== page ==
Shift work and risk of non-cancer mortality in a cohort of German male chemical workers
Objectives Shift work is widely considered to be a health risk. In a previous study, we observed no elevated risk of total mortality in BASF shift workers followed up until the end of 2006. The present study aims to investigate non-cancer mortality, especially mortality caused by ischaemic heart disease (IHD), relative to shift work.
Methods The cohort consisted of 14,038 male shift and 17,105 male day workers from manufacturing plants, who were employed for at least 1 year between 1995 and 2005. Vital status was followed from 2000 to 2009. Cause-specific mortality was obtained from death certificates. Non-cancer mortality as well as mortality specific to diagnoses from I20.0 to I25.9 according to International Classification of Disease version 10 was compared between the two working-time systems. To estimate the impact of shift work on the outcome of interest, Cox proportional hazard model was used to adjust for potential confounders such as age, smoking, alcohol consumption, job level, and disease status at baseline. The effect estimates were then given as hazard ratio (HR) with 95 % confidence interval (CI).
Results Between 2000 and 2009, a total of 1,062 deaths occurred in the cohort: 513 (3.6 %) in shift and 549 (3.2 %) in day workers. Among them were 122 deaths resulting from IHD, 55 (0.39 %) and 67 (0.39 %), respectively. After adjustment for age at entry and job level, no increased risk of non-cancer mortality (HR 0.94; 95 % CI 0.77–1.15) as well as of IHD-caused mortality was found among shift workers (HR 0.77; 95 % CI 0.52–1.14). The risk estimates were robust after further adjustment for more factors in all models and consistently tended to be in favour of shift workers. Considering the duration of exposure to shift, no dose–response relationship was found.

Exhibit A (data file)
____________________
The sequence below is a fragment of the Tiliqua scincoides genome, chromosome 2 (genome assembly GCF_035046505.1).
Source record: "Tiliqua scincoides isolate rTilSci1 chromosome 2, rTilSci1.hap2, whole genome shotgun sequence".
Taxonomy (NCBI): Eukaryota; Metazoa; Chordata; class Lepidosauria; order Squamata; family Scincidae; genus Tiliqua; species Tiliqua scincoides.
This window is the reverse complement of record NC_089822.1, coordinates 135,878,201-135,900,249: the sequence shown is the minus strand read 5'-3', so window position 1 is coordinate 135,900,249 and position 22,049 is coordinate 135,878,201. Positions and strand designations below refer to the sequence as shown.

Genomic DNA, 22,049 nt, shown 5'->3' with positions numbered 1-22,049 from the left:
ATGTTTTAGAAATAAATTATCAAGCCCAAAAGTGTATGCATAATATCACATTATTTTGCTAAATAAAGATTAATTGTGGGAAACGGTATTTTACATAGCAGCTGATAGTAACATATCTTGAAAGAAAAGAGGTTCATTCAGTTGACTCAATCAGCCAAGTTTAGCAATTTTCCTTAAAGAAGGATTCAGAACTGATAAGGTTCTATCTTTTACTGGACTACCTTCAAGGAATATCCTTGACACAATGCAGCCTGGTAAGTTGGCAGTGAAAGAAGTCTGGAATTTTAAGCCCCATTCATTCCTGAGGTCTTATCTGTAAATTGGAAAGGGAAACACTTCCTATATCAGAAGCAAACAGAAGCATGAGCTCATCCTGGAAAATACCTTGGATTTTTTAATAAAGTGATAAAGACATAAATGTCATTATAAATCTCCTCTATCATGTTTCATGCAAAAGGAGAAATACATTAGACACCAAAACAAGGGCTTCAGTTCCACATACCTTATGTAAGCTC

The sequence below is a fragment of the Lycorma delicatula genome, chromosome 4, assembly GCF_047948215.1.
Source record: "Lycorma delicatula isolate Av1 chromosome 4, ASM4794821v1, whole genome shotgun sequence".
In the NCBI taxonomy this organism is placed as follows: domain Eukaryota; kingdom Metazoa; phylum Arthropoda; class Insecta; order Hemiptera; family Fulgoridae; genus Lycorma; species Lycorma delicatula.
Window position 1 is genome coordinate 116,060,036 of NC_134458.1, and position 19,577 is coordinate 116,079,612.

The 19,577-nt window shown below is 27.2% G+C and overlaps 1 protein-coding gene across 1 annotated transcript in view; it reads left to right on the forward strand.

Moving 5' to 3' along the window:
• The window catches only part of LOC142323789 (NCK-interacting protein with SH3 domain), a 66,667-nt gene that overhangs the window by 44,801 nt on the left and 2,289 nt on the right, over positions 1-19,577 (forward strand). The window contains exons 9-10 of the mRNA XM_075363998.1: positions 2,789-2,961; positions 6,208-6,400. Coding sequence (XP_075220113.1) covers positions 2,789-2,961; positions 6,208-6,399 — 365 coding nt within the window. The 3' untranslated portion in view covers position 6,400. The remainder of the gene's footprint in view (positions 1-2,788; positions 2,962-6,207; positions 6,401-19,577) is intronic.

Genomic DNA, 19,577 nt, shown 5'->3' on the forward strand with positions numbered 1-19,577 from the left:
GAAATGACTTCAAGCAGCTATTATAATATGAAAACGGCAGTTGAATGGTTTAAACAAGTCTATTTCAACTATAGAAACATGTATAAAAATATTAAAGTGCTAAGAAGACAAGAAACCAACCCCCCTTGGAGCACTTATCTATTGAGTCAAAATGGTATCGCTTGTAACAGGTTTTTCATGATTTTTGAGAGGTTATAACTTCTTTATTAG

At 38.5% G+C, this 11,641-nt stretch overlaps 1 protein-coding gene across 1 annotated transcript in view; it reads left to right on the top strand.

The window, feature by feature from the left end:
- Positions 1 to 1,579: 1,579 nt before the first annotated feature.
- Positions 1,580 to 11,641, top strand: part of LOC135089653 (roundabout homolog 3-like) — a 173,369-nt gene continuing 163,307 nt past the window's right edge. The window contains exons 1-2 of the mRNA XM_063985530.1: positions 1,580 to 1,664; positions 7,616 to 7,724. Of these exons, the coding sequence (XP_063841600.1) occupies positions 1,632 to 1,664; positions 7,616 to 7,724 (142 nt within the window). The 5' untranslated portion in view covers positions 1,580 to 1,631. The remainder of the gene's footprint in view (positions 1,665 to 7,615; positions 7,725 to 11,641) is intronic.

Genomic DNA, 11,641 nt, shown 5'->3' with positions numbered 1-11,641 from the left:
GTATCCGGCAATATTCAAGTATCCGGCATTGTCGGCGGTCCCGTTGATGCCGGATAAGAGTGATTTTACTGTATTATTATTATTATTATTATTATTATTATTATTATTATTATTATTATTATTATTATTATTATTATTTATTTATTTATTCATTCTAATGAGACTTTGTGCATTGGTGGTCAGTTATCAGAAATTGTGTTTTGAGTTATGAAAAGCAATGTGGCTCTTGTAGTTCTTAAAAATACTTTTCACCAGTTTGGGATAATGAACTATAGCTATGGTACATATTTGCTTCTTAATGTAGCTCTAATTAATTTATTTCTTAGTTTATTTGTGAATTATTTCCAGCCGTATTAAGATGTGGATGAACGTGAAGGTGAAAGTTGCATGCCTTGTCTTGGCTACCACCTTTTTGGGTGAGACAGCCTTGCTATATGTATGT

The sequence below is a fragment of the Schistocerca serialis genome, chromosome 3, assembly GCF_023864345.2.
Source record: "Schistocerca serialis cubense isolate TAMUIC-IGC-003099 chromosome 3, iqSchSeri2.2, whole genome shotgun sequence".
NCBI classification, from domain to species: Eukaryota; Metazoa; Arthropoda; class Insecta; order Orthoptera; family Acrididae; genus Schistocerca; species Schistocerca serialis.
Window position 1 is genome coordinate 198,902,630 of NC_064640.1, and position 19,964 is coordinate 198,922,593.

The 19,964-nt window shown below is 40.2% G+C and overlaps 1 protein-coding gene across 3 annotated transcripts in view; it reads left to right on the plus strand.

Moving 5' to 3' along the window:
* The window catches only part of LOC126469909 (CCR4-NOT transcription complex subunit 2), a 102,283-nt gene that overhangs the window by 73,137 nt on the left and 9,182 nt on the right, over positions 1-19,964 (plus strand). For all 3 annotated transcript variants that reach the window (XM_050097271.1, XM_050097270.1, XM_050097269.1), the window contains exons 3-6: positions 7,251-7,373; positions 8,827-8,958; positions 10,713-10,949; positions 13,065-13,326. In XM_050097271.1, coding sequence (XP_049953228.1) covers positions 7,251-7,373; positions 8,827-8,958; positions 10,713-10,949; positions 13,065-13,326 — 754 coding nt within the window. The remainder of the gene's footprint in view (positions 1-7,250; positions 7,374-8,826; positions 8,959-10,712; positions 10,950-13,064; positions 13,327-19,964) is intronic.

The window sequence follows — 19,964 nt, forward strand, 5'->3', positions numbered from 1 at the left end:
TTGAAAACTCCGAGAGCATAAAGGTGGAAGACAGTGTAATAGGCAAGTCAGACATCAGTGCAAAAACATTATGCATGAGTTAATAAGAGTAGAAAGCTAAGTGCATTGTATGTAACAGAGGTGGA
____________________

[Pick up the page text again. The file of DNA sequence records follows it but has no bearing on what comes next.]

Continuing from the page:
Conclusion The present analysis does not find strong evidence for an increased mortality risk due to non-cancer disease and, more specifically, IHD-caused mortality associated with this shift system. Initial selection based on health criteria as well as ongoing health surveillance and health promotion is likely to have contributed to this result. Shift work over 34 years may lead to a loss of this initial selection advantage over time, but the respective risk estimates lacked statistical precision.